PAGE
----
Danube Park

The prettiest and most popular public park in Novi Sad, which features more than 250 plant species, is located in the very city center and covers more than 33,000 square meters. The park is under the protection of Institute for Nature Conservation of Serbia.

Today's location of the park was first regulated in 1895, and the are that was chosen had been previously used for annual fairs, which is why this part of the city was historically known as Fairground.
Initially, the city authorities arranged a lot in front of the Palace of Justice - the grass and trees were planted and first garden paths were laid out. In 1912, the lot was embellished with Đorđe Jovanović's nymph statue. The park also features a statue of Đura Jakšić by Jovan Soldatović, a statue of the Venerable Sergije Radonješki (a gift from Russian-Serbian Friendship Society), a bust of Branko Radičević by Ivanka Acin, and since 1992, a bust of Miroslav Antić by Pavle Radovanović.

The central park of the park features a pond with an islet in it. The pond is occasionally stocked with fish. So far, the last renovation of the pond took place in 1978 when it became home to a pair of swans and some ducks.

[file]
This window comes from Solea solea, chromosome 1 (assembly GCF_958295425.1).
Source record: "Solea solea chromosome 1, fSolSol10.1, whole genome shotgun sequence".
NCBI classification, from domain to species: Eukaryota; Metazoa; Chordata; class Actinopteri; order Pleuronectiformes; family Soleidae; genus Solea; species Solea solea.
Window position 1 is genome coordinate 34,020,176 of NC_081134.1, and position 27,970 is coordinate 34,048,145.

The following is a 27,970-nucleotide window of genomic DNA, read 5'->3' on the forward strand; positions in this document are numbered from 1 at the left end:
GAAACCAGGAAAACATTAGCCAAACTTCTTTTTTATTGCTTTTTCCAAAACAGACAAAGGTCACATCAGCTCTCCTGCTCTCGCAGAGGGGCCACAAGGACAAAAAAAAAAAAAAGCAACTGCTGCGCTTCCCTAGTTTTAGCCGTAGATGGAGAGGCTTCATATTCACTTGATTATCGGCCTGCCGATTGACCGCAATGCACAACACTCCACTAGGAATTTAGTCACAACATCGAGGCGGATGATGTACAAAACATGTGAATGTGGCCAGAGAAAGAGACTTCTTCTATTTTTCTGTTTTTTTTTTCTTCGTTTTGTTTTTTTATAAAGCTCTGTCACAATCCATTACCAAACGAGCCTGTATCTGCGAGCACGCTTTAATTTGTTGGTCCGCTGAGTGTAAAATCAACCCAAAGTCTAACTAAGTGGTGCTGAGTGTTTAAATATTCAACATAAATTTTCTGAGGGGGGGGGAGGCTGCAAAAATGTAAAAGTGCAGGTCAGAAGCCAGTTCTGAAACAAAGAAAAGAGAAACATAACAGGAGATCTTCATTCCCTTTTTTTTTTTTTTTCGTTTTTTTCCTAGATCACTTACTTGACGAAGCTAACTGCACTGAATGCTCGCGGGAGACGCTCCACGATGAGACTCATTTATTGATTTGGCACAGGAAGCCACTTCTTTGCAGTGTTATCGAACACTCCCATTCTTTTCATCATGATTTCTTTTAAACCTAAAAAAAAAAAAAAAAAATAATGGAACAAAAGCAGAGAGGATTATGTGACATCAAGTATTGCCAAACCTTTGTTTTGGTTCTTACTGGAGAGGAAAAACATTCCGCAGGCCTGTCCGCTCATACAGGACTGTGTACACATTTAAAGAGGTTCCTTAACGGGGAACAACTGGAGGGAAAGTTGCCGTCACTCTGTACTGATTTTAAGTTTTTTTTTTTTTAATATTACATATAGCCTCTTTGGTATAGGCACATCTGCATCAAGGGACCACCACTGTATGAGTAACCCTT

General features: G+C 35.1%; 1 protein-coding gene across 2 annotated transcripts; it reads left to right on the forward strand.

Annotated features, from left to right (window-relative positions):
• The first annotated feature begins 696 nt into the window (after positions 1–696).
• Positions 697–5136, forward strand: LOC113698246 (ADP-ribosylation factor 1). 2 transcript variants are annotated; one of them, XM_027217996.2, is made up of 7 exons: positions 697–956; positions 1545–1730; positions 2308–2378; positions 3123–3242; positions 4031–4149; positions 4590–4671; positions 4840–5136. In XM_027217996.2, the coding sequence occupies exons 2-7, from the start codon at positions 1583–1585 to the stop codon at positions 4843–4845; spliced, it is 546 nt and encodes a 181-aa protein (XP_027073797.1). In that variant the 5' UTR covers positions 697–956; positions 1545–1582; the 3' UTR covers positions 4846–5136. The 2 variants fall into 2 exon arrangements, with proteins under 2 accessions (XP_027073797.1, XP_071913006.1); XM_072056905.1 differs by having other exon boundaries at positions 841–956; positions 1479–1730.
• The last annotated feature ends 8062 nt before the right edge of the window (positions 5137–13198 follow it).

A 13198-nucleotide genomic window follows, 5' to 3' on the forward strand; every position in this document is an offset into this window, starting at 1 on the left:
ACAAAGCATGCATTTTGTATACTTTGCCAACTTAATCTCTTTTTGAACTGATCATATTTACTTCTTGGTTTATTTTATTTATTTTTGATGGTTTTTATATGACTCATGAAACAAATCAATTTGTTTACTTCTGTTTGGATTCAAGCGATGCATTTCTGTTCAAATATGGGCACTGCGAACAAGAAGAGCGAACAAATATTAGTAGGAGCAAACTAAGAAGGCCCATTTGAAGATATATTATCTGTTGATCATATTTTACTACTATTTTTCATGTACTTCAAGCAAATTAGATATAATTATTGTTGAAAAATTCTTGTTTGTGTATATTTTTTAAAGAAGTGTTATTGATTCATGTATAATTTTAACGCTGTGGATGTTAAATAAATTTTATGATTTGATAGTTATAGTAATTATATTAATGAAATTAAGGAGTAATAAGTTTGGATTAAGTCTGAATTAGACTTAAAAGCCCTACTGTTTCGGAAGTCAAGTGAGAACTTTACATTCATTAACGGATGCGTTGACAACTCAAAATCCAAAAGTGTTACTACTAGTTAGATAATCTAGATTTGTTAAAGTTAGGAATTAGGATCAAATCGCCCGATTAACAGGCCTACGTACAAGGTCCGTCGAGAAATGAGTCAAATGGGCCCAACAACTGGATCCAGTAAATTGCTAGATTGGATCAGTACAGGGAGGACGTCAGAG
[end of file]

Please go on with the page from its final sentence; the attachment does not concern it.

The park features several very rare species of trees - hazelnut, plane trees, birch trees, silver linden trees, chestnut, poplars, fir trees, cypress, thuja, pine, etc. One of the main attractions of the park is an outstanding English oak which is, due to its rarity and old age, enlisted as a protected specimen. The park is also decorated with numerous species of boxwood, barberry, Japanese quince, white and red cornel, juniper, etc.

Within the last century, Danube Park has become one of the most favorite sanctuaries for those seeking shade, tranquility and calmness within the city's urban environment. The park is among the most prominent landmarks of the city, and also one of the most popular motifs on Novi Sad postcards.